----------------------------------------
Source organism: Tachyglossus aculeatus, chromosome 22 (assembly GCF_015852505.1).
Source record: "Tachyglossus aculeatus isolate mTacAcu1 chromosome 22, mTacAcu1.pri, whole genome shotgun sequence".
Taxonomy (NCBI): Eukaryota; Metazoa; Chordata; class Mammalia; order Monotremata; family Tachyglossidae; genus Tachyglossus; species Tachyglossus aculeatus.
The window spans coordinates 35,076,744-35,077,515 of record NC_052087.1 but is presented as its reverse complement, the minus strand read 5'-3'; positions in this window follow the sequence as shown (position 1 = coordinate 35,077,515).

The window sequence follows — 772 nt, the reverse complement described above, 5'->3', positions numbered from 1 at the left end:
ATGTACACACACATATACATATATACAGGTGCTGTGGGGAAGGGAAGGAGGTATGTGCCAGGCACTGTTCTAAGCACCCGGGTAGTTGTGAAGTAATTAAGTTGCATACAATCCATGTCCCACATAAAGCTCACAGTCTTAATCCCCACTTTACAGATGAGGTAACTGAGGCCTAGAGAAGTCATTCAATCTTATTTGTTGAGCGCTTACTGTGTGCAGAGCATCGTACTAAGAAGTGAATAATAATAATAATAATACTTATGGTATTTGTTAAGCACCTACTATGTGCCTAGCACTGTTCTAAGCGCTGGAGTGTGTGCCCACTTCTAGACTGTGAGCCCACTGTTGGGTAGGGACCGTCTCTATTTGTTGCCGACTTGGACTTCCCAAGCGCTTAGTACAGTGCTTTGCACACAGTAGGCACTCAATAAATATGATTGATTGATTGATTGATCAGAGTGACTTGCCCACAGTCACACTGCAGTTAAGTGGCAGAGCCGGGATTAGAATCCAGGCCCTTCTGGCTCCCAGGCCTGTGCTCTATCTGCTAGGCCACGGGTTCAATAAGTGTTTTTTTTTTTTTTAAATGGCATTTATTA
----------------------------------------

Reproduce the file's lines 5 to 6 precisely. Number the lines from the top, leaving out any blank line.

The window sequence follows — 772 nt, the reverse complement described above, 5'->3', positions numbered from 1 at the left end:
ATGTACACACACATATACATATATACAGGTGCTGTGGGGAAGGGAAGGAGGTATGTGCCAGGCACTGTTCTAAGCACCCGGGTAGTTGTGAAGTAATTAAGTTGCATACAATCCATGTCCCACATAAAGCTCACAGTCTTAATCCCCACTTTACAGATGAGGTAACTGAGGCCTAGAGAAGTCATTCAATCTTATTTGTTGAGCGCTTACTGTGTGCAGAGCATCGTACTAAGAAGTGAATAATAATAATAATAATACTTATGGTATTTGTTAAGCACCTACTATGTGCCTAGCACTGTTCTAAGCGCTGGAGTGTGTGCCCACTTCTAGACTGTGAGCCCACTGTTGGGTAGGGACCGTCTCTATTTGTTGCCGACTTGGACTTCCCAAGCGCTTAGTACAGTGCTTTGCACACAGTAGGCACTCAATAAATATGATTGATTGATTGATTGATCAGAGTGACTTGCCCACAGTCACACTGCAGTTAAGTGGCAGAGCCGGGATTAGAATCCAGGCCCTTCTGGCTCCCAGGCCTGTGCTCTATCTGCTAGGCCACGGGTTCAATAAGTGTTTTTTTTTTTTTTAAATGGCATTTATTA